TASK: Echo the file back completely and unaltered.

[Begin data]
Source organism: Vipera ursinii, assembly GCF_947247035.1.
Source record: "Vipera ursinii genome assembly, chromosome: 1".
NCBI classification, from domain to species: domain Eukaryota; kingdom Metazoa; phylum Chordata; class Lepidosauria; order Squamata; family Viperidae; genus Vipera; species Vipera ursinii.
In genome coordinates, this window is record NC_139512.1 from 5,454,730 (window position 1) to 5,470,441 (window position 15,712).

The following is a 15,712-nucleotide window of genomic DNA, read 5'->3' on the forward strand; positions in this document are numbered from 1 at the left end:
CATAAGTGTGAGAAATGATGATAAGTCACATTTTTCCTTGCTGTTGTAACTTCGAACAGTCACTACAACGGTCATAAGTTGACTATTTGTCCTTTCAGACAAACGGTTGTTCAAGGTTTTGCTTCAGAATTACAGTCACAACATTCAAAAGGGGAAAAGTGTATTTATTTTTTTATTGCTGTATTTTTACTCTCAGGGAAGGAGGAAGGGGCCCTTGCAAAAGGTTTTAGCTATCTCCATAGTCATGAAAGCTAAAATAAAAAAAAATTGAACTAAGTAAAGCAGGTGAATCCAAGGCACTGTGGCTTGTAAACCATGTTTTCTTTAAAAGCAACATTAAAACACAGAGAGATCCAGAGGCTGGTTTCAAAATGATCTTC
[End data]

Source organism: Vipera ursinii, assembly GCF_947247035.1.
Source record: "Vipera ursinii genome assembly, chromosome: 1".
NCBI classification, from domain to species: domain Eukaryota; kingdom Metazoa; phylum Chordata; class Lepidosauria; order Squamata; family Viperidae; genus Vipera; species Vipera ursinii.
In genome coordinates, this window is record NC_139512.1 from 5,454,730 (window position 1) to 5,470,441 (window position 15,712).

The following is a 15,712-nucleotide window of genomic DNA, read 5'->3' on the forward strand; positions in this document are numbered from 1 at the left end:
CATAAGTGTGAGAAATGATGATAAGTCACATTTTTCCTTGCTGTTGTAACTTCGAACAGTCACTACAACGGTCATAAGTTGACTATTTGTCCTTTCAGACAAACGGTTGTTCAAGGTTTTGCTTCAGAATTACAGTCACAACATTCAAAAGGGGAAAAGTGTATTTATTTTTTTATTGCTGTATTTTTACTCTCAGGGAAGGAGGAAGGGGCCCTTGCAAAAGGTTTTAGCTATCTCCATAGTCATGAAAGCTAAAATAAAAAAAAATTGAACTAAGTAAAGCAGGTGAATCCAAGGCACTGTGGCTTGTAAACCATGTTTTCTTTAAAAGCAACATTAAAACACAGAGAGATCCAGAGGCTGGTTTCAAAATGATCTTC